Saturday, May 30, 2015

Prj137 Onboard BPF

Given the state of HD2 from the previous post with the BBB 10MSPS ADC board, I used Elsie to design a 3rd order BPF centered at 10.7MHz with a 3.5MHz bandwidth.  It takes a bit of trial and error to arrive at a synthesizable filter (i.e. one that uses standard values and is not overly sensitive to part value variations).  The intent is not to provide complete band rejection, rather to limit the noise from folded Nyquist bands and to knock down any harmonics created by the FDA.  The filter values along with a spice run are shown below.
SPICE steup of FDA with BPF prior to ADC.
The 902pF shunt capacitor is an 820pF with a 82pF stacked on top (the target was 900pF however these were unavailable at reasonable prices and shipping times).

BPF Filter Response
For comparison purpose the first spectrum below is the same measurement setup with no filter.  In this case (and all following) the gain has been reduced using an Rf=100, Rg=25 (this was one of the attempts to see if gain was exacerbating the harmonic distortion).

Av=4, Filtered DDS source at 10.640Mhz, no FDA-ADC filtering.
Rather than just populating the entire filter and seeing what happened, I decided to populate each stage and evaluate HD2/HD3 and the noise floor.  I chose to evaluate the center shunt stage first since I thought this had the best chance of producing expected results without imbalancing the differential arms.  Those results are below.
Av=4, Filtered DDS source at 10.640MHz with shunt stage of FDA-ADC BPF populate.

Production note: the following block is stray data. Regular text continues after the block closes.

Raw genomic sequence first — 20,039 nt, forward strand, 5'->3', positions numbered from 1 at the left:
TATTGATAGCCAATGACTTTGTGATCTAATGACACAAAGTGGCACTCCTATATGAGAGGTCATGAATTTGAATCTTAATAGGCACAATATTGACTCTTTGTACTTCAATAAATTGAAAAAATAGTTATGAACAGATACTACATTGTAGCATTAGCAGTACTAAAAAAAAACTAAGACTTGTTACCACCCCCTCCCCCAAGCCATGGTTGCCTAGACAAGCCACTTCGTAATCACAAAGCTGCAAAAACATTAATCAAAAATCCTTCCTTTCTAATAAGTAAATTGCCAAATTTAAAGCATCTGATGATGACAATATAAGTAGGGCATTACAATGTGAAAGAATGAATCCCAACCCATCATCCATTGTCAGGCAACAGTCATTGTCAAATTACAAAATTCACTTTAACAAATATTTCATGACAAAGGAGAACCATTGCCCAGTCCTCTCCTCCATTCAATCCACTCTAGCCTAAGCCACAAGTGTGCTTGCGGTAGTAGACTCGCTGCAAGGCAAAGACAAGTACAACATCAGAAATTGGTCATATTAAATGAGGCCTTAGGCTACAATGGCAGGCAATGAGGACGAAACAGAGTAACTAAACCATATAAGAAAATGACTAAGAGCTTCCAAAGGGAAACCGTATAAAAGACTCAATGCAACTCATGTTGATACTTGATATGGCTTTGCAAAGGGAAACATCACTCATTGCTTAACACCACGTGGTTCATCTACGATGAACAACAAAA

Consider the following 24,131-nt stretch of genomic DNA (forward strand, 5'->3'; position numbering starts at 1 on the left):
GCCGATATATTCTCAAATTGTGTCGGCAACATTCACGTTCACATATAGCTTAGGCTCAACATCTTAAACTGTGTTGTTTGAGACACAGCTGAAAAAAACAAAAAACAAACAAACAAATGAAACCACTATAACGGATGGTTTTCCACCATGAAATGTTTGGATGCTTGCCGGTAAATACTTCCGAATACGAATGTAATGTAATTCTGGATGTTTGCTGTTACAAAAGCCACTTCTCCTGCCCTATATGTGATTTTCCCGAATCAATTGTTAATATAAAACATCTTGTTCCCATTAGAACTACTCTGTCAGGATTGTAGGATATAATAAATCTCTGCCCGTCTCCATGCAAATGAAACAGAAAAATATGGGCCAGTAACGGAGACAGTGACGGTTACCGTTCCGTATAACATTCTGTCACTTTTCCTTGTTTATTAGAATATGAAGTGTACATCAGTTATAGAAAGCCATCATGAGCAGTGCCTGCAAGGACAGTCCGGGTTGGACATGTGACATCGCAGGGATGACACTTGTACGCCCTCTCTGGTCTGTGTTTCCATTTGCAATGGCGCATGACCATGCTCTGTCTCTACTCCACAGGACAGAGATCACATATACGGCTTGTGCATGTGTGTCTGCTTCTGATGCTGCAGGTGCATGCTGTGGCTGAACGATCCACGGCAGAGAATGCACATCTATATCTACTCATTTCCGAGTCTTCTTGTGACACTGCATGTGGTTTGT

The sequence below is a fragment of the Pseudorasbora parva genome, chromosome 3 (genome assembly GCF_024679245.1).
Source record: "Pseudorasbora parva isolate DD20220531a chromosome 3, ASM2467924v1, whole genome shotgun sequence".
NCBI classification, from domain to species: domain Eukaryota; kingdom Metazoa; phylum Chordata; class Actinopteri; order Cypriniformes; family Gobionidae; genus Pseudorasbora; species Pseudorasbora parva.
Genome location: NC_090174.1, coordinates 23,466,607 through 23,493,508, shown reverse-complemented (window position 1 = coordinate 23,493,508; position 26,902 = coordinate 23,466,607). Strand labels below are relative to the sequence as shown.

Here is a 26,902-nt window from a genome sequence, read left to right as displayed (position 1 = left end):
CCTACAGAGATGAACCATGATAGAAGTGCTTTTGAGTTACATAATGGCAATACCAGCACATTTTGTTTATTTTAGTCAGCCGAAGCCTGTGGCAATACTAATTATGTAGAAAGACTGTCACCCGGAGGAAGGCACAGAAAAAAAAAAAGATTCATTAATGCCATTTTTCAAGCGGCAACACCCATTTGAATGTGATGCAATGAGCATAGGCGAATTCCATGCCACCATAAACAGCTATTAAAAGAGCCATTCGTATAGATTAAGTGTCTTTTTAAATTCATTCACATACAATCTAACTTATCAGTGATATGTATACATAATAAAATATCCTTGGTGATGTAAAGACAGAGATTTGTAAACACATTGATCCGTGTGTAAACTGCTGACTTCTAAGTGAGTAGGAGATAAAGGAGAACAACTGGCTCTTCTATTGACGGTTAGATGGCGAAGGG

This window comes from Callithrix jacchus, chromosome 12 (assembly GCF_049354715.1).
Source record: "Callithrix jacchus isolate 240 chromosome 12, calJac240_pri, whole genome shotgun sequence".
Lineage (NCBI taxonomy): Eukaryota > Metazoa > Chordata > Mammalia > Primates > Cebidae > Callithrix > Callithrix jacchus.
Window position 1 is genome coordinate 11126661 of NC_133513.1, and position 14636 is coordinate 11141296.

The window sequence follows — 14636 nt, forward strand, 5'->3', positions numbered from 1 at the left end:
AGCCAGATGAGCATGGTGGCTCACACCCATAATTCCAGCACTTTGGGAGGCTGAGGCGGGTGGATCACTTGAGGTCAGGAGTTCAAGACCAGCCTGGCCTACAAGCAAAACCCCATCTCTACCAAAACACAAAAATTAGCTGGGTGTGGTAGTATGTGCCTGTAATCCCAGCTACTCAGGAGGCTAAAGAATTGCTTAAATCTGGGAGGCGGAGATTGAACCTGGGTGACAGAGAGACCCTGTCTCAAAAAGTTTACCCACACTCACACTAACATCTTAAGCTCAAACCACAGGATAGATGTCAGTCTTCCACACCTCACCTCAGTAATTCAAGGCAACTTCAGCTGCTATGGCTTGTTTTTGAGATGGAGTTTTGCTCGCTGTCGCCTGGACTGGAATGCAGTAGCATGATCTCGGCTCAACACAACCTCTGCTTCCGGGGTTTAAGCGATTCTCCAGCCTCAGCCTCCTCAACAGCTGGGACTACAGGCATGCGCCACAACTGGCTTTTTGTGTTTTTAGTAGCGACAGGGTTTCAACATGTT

At first it seems worse, however, the noise floor has been reduced by the BPF limiting the folding noise across Nyquist zones.  This presents the illusion of the spurs being more prominent not because they have risen but because the floor as dropped.  HD2 is now roughly -74dBc and HD3 is not noticeable.  I did not pause to measure the gain and evaluate the filter insertion loss.  If one stage was good more must be better...  Unfortunately, this wasn't true.  Adding the first series made things slightly worse and with a higher noise floor.  Adding the second series stage and final BPF stage helped HD2 slightly but retained a slightly higher and tilted noise floor.  Addition of the final LPF (shunt C and series 5 ohm resistors) returned things to slightly better than the above.  The results from this configuration are shown below.
Av=4, Filtered DDS source at 10.640 MHz with 3 stage BPF.
HD2 is now approximately -80dBc but HD3 is similar but a little higher.  Interestingly enough, in no case did the spur clusters ever change.  These are now the dominant (and unexplained) feature.

At this point it was time to total up the bill for all of the filtering.  I knew the insertion loss was creeping up since the DDS level had to be adjust up to hit nearly full scale on the ADC.  I decided to return the FDA to a high gain previously used Rf=493 and evaluate the results.
Rg=25, Rf=493, Filtered DDS source at 10.640MHz with 3 stage BPF.
As expected the spectrum did not change with the increased gain. Using the same technique as in previous gain measurements, the gain was measured as Av=15.6(15dB) but Rg/Rf indicated it should be Av=9.9(20dB).  The FDA datasheet indicates this type of gain is readily supported by the device at this frequency so it looks like the insertion loss is 5dB for the 3rd order BPF.  This is higher than I had hoped for, however, I did not use the highest Q components made, rather the best ones in stock for these values at the time.

So in the end it appears the higher than expected HD2/HD3 response is predominantly deriving from the FDA and how it is being used.  Taking them down to a reasonable level adds components and increased gain needs on the FDA.  This seems like a losing game.  I may have been better off placing all of the desired gain off board, then filtering, and then conducting the differential conversion on the board with a transformer.

This is still usable for my purposes, however, the spur clusters merit some attention.  Originally I had attributed them to DDS artifacts, however, it became clear this was not the case when using a source comprised of a synthesizer and mixer.  In both cases the spurs are identical in level and structure and follow the fundamental in frequency and level.


No comments:

Post a Comment